Differences existed between adherents of the Watch Tower movement. A man named A. D. Jones was drifting into Josephitism. He read pamphlets that came from the fringes of the One Faith movement and was persuaded. A major weakness in our research is the apparent loss of all issues of his magazine published in the first three years. We rely on quotations from it made by others. This is not satisfactory.

            Polemicists focus on Russellite (Not meant in the pejorative sense) adaptability. Some of the Bible Student brethren still see 1881 as significant. I don’t. But we don’t argue theology; we just tell the story as it happened. Russell allowed a wider discussion of probable 1881 events than was within the scope of his personal belief. This caused him some trouble. With the passing of 1881, he found himself still seeing the date as biblically significant. So he had to find new explanations for it. He wasn’t alone. A writer in England pursued the same course.

            The problem I find with most comments on Russellite expectations is that they are inaccurate or out of context. Context and detail are everything.

            This chapter will be harder to write than the one we just finished.


Saturday, June 21, 2014

Pixies sail the ocean blue

Beach Babes

Probably Austria or Germany.

Mystery Photo.

Thursday, June 19, 2014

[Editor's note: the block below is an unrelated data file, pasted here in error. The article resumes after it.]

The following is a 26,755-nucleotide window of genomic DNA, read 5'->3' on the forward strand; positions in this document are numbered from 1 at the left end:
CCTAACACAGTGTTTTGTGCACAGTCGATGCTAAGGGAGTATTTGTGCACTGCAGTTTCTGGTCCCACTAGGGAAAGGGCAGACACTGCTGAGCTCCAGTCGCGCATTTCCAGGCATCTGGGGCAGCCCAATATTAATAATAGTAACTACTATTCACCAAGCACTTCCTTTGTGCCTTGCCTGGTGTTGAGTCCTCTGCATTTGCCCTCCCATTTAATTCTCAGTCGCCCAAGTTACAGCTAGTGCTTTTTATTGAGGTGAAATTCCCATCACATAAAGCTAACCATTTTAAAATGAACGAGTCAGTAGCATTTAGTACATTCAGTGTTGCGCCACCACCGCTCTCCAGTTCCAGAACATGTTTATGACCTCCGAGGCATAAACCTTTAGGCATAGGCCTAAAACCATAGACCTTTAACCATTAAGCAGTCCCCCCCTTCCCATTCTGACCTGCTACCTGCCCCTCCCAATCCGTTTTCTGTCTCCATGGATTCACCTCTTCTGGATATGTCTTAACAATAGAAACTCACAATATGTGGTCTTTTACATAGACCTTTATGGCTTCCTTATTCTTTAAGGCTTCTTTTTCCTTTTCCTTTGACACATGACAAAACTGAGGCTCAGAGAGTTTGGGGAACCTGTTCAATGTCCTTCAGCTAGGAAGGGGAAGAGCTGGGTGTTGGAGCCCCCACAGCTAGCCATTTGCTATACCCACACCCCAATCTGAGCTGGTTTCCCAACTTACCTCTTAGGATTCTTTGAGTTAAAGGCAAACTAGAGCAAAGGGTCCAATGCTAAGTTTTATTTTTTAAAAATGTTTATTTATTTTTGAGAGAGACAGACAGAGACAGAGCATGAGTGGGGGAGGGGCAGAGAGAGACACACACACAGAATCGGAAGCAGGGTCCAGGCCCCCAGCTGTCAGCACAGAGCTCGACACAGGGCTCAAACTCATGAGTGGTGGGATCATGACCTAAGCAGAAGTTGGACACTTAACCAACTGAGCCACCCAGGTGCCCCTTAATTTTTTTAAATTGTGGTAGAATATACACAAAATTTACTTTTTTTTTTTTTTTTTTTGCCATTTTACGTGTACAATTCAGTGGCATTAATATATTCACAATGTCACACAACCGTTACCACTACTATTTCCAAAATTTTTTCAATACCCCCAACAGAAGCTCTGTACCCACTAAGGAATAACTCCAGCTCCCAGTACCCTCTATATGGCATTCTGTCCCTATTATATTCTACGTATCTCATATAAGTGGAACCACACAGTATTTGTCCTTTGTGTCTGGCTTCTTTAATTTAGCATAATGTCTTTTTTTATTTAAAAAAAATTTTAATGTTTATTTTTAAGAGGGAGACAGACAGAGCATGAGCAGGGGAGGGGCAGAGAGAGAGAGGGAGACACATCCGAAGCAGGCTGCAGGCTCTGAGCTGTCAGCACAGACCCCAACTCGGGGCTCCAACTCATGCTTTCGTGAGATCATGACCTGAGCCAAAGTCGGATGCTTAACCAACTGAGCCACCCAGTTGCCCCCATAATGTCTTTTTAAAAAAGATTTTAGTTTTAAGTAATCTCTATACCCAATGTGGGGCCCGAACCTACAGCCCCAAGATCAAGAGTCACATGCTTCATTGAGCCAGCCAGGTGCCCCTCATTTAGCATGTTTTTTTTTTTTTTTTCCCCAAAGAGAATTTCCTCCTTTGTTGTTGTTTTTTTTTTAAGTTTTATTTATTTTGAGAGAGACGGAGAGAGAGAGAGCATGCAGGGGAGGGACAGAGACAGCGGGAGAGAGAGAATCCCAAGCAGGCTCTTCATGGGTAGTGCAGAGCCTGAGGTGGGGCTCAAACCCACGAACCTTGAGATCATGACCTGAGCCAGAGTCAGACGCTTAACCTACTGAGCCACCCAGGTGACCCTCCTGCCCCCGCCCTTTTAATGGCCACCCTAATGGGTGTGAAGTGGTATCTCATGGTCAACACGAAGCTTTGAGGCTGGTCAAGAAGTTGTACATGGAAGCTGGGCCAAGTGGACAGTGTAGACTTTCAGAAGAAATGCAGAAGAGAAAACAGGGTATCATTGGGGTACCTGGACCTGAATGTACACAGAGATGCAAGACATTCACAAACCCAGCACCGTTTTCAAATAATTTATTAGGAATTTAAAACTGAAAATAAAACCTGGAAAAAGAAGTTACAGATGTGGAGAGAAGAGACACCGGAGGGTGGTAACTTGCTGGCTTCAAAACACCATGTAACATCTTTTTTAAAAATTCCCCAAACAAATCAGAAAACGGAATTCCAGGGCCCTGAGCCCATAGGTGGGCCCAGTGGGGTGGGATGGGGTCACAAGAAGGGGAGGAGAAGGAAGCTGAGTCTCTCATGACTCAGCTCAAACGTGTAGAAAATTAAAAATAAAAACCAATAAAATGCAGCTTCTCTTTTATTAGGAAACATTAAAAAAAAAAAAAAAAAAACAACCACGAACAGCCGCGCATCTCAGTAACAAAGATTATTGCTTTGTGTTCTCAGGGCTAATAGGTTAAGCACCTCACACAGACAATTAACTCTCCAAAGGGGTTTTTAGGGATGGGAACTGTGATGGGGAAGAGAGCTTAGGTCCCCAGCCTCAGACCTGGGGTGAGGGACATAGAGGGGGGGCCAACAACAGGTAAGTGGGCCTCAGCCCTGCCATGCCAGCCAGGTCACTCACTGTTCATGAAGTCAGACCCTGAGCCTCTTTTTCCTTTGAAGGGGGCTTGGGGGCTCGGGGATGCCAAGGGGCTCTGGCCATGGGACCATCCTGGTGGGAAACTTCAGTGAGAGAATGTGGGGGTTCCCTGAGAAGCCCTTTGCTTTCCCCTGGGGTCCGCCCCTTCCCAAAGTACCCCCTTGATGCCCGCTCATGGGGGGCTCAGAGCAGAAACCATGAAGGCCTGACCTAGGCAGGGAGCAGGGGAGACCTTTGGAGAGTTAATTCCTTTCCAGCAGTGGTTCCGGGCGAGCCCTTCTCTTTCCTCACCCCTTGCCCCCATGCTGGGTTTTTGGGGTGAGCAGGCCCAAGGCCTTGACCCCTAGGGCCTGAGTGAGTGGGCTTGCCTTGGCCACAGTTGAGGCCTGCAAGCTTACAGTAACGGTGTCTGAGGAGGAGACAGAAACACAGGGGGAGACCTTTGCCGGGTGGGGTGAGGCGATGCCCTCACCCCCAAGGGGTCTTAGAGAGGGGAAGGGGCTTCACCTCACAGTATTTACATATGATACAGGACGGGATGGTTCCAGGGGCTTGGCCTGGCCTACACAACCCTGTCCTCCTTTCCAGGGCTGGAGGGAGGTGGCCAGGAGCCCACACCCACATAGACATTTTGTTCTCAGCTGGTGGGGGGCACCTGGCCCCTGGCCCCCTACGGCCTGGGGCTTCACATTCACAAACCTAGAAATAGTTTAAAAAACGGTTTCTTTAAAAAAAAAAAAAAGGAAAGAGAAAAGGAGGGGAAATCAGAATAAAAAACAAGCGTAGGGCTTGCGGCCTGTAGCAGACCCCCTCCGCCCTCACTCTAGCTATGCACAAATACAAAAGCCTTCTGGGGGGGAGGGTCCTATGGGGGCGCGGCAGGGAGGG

Michael Parks - Magician's Daughter

Pixies Sail the Seas

Eight Hundred Eighty Eight Questions, Cont.

21. I think the male brain is broken from 11 to 31 at least. What do you think?

22. Do you shop yard, tag and garage sales? Why?

23. Is your desk as messy as mine?

24. Your fairly God Mother shows up and says that a mistake was made at your conception. You were supposed to be something different than what you are. Being rather fond of your humanity, you squint in disbelief as she says, “I’ve come to fix it. Would you like to be a donkey, a duck or a gold fish?” Which would you pick, assuming you do have to pick?

25. Do you mountain climb? (KK talked me into it once pre-children. Thankfully it was a fairly gentle climb.)

26. One of my relatives got lost in the big woods once. (We’ll leave him un-named, though I can tell you he teaches and writes history.) I get lost easily. Have you ever been lost? Was too much sugar involved?

27. Do you have hairy toes?

28. Would you rather be a Star Ship captain or a train driver? (Personally, I’d love to point forward and say “engage!”)

29. Did you ever steal a cupcake?

30. I don’t like most perfume and never use it. Do you like perfume? Why?


I hurt so badly I can’t stand myself. I’ve been trying to remake the back garden. This time of  year we are invaded by three kinds of local weed. And my neighbor’s big tree decided to seed itself in my yard. I sprayed the yard and back garden, spending most of the day weeding and raking. I took out most of the old plants. I left a lilac bush, two small trees, and a climbing-crawling vine that my grandparents planted way back when. I pruned that back though.


The garden is covered with small-sized river rock and decorated with petrified wood. I shouldn’t have moved the rocks by myself. I finally had to quit. When K. Knees returns home, he can do that. Right now my muscles hurt, especially my shoulders and back muscles.


The tree that seeded itself in our yard is a pestiferous thing. It stinks. It grows very quickly too. The smell reminds me of bad marijuana (not that there is good marijuana). And it’s almost impossible to get off your hands. It’s just nasty.


We also had a cut worm infestation last year, so I’ve got to patch replant part of the lawn. I hate those things. They proliferate about every seven to ten years. It’s hard enough to keep a nice lawn without them showing up.